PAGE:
Oct 11 2016
Now that yellow-bellied sapsuckers (Sphyrapicus varius) are migrating through western Pennsylvania I’m reminded of three sapsucker species we’ll never see unless we travel west.
The red-naped sapsucker (Sphyrapicus nuchalis) resembles a yellow-bellied except that his nape (the back of his head) is red. He lives among trees in the Mountain Time zone all the way to the Sierras and Cascades. Amazingly, his range only overlaps the much larger range of the yellow-bellied sapsucker at a few sites in Canada — so you can identify him by location in the U.S.
The red-breasted sapsucker (Sphyrapicus ruber), native to far western North America, looks as if he’s been dipped in tomato juice. His range sometimes overlaps the western edges of yellow-bellied and red-naped sapsuckers with whom he sometimes interbreeds. The hybrids look like sapsuckers partially dipped in tomato juice. 😉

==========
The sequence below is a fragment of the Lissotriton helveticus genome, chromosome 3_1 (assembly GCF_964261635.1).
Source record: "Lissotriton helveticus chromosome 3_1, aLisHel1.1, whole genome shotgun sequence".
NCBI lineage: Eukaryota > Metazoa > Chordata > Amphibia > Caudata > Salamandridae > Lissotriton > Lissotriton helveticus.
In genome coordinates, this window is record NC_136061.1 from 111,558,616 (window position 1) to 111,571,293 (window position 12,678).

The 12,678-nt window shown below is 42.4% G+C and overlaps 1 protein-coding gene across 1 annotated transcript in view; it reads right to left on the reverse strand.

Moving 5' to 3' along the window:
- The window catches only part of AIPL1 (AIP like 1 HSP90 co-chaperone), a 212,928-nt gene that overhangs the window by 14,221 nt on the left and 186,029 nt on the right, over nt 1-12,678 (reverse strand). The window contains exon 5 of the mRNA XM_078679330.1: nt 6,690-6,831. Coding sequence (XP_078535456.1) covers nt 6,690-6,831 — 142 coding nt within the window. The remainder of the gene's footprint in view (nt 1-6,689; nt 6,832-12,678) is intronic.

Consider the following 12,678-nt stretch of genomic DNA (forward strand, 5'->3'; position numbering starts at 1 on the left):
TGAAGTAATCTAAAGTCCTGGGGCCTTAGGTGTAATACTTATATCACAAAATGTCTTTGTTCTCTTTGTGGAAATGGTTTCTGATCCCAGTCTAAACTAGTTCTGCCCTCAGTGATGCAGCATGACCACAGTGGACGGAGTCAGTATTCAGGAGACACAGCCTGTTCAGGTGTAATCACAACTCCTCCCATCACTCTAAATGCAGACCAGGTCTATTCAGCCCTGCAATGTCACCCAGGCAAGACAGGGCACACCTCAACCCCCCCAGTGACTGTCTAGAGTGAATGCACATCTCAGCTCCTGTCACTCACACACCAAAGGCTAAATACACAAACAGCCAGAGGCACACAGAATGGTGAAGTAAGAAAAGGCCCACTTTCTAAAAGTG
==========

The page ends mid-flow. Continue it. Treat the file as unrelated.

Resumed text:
And finally, male Williamson’s sapsuckers (Sphyrapicus thyroideus) can’t be mistaken for any other bird. Sporting a black head and chest and a bright yellow belly, these sapsuckers live in middle to high elevation western mountains. I’ve never seen one.
Watch for yellow-bellied sapsuckers passing through western Pennsylvania on their way south. In eastern Pennsylvania, they stay all winter.
(photo credits: Yellow-bellied sapsucker by Cris Hamilton. Red-naped sapsucker by J. Maughn, Creative Commons license via Flickr. Red-breasted sapsucker by Jacob McGinnis, Creative Commons license via Flickr. Williamson’s sapsucker by Ken Schneider, Creative Commons license via Flicker)